Thursday, September 20, 2012

The Simple Actions Still Count

For a long-time, I’ve had a simple yet effective practice. When someone calls me and leaves a message, I return their call or email them a response. It is almost a lost art in our culture or so it seems to me.

I meet many authors in my travels and offer to help them with their book publishing needs through our robust publishing efforts at Morgan James Publishing. We receive over 5,000 submissions a year and have a publication board where I champion books for authors. The process is selective and we only publish about 150 to 200 titles each year. I’m actively looking for great book proposals and manuscripts. As a part of my search for quality materials, I will email and/or call authors to find out how things are going with their book or ask about the update on their book project. Many times the person will never respond through email or phone. 

I understand we live busy lives but there seems to be a basic courtesy for returning calls which is missing from many people.

I’d like to know if the author has set their book concept aside for now or if something else has happened in their life. Without any response through email or phone, I’m left to wonder.

I recommend you use the tools which are available on your phone to make this process effective and efficient. For example, consider the feature of forwarding your phone number. Do you use it?

It is part of my standard practice whenever I leave my office that I forward my office phone to my cell phone. If someone calls my office phone it rings my cell. If I’m unavailable then the person can leave a message.

For example, at the moment I’m writing this article in an airplane and my cell phone is turned off. When the plane lands, I turn my phone on and any messages will show up. I will listen to these messages and return my calls. It seems like a straightforward business practice to me. Yet the longer I’m in business, the fewer people who seem to practice this simple customer service action.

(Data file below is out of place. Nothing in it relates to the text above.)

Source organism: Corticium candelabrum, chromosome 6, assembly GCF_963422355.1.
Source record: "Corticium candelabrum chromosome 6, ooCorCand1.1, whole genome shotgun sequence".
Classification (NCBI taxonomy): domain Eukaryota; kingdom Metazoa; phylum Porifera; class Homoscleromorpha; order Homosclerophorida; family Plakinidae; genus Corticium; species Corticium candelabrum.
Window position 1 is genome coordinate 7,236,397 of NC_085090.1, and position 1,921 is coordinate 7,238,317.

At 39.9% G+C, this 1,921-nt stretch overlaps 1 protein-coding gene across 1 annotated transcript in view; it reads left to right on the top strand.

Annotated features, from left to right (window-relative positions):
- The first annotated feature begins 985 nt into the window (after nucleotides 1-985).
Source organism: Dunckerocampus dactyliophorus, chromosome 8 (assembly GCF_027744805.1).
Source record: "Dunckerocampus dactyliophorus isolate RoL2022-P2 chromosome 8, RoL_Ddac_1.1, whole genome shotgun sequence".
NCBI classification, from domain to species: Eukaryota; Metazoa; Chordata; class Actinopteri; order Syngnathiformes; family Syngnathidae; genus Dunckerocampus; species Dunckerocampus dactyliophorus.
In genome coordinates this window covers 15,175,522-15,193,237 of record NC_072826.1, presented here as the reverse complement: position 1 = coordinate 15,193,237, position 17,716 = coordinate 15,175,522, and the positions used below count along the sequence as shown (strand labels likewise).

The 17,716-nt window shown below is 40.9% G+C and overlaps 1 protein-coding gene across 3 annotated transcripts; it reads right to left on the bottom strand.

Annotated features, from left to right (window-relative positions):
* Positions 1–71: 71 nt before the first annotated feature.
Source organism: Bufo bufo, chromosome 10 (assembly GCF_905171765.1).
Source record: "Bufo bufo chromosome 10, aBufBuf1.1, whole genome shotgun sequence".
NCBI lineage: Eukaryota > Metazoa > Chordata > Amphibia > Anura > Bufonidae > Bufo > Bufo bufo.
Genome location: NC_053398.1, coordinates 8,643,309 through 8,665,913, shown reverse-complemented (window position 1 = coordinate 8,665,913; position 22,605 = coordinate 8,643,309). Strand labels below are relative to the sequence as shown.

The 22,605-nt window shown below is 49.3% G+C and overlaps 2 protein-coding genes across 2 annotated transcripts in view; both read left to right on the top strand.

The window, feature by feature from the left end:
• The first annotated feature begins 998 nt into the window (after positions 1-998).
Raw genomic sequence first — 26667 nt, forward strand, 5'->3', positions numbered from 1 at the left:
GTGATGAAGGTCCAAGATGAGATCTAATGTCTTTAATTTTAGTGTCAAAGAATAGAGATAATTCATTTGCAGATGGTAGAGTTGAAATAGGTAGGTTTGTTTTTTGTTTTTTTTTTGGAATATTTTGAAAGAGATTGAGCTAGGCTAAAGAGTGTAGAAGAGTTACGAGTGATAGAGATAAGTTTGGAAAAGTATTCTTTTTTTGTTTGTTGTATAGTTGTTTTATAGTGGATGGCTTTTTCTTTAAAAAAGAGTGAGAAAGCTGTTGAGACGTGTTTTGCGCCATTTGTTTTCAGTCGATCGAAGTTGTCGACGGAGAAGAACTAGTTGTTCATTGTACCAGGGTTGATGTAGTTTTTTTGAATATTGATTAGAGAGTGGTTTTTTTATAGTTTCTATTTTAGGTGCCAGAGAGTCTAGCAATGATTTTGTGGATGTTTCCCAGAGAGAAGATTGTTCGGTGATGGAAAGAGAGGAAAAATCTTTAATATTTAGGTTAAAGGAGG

Maybe one of you can leave a comment and explain it to me since I believe it is the proper way to conduct business. These simple actions like answering email and phone calls make a large impression.
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Sunday, September 16, 2012

Devour the Wisdom in this Book for YOUR Book

Life provides us with amazing experiences--some tragic and some joyful. As you go through these experiences, people will say to you, "YOU SHOULD REALLY WRITE A BOOK." Because almost everyone has a computer and keyboard, writers put their fingers on the keyboard and produce manuscripts. In fact, millions of these "books" are circulating inside publishers and agents. I wish each one of them could carefully read and apply the information inside this book.

I've got many shelves of how-to-write books which I have carefully read and written about for years. In a matter of a few pages, I knew YOU SHOULD REALLY WRITE A BOOK was a winner and rang with solid information mixed with what every writer needs--the truth about this complicated business of publishing.

The key reason for getting this book is highlighted in the subtitle--"How to Write, Sell, and Market Your Memoir." This benefit for you the reader is substantiated on the second page: "People may have told you that the events in your life have been so dramatic that you should really write a book. The challenge, though, is not only how to write the story and make it readable, but how to sell and market it, too. While this book does not aim to give you line-by-line writing, editing, or structural advice, it is designed to show you how to turn your dream of writing a published memoir into a reality, from conceiving the story to selling and marketing it. "Writing," "selling," and ""marketing" are the operative words here. Most people assume that it's best to write a memoir first and then consider how to sell and market it. But these days, that's a counterproductive idea. Working through YOU SHOULD REALLY WRITE A BOOK can make the difference between producing a manuscript written to appeal to friends and relatives versus one that can convince an agent to invest energy and time on your behalf in trying to sell it to an acquisitions editor for publication."